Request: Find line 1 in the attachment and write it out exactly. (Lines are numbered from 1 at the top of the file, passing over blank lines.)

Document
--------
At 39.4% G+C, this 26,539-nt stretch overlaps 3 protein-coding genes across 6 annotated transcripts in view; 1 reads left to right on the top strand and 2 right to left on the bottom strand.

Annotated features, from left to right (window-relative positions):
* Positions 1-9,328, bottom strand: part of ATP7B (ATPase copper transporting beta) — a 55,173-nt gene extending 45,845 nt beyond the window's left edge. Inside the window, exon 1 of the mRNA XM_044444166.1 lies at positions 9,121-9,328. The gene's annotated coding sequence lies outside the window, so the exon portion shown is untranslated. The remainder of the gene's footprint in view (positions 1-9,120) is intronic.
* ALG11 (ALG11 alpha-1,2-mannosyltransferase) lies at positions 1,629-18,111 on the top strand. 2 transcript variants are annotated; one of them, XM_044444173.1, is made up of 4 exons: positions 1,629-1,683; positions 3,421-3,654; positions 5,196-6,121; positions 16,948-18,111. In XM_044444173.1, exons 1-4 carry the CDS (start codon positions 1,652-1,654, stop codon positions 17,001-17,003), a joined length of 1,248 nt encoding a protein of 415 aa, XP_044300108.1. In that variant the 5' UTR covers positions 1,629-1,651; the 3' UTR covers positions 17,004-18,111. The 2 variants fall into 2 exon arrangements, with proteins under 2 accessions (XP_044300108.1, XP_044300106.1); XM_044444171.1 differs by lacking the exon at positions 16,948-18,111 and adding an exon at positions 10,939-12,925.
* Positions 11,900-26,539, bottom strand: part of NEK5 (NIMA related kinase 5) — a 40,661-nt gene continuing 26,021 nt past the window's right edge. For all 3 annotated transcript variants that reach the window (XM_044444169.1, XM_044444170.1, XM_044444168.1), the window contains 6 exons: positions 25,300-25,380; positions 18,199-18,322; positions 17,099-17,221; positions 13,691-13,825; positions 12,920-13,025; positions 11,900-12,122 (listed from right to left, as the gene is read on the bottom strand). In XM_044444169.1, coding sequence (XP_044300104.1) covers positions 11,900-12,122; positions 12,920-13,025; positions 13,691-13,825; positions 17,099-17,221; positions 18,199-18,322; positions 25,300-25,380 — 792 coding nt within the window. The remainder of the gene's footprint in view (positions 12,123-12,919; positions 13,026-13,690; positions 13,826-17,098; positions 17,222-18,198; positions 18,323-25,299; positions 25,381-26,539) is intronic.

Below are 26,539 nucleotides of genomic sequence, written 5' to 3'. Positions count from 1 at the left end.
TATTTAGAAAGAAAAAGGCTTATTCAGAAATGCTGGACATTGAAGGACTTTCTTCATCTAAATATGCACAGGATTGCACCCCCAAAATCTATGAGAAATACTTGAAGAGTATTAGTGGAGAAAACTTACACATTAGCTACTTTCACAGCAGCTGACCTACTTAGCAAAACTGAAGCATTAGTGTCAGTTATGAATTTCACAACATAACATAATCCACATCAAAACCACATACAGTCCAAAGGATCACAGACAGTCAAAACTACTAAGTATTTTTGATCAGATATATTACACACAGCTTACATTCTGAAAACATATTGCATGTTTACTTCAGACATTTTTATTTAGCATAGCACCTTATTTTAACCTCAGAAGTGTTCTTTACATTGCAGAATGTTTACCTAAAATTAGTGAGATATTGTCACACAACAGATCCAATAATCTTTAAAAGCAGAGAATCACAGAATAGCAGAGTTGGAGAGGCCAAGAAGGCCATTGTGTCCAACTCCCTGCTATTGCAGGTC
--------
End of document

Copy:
At 39.4% G+C, this 26,539-nt stretch overlaps 3 protein-coding genes across 6 annotated transcripts in view; 1 reads left to right on the top strand and 2 right to left on the bottom strand.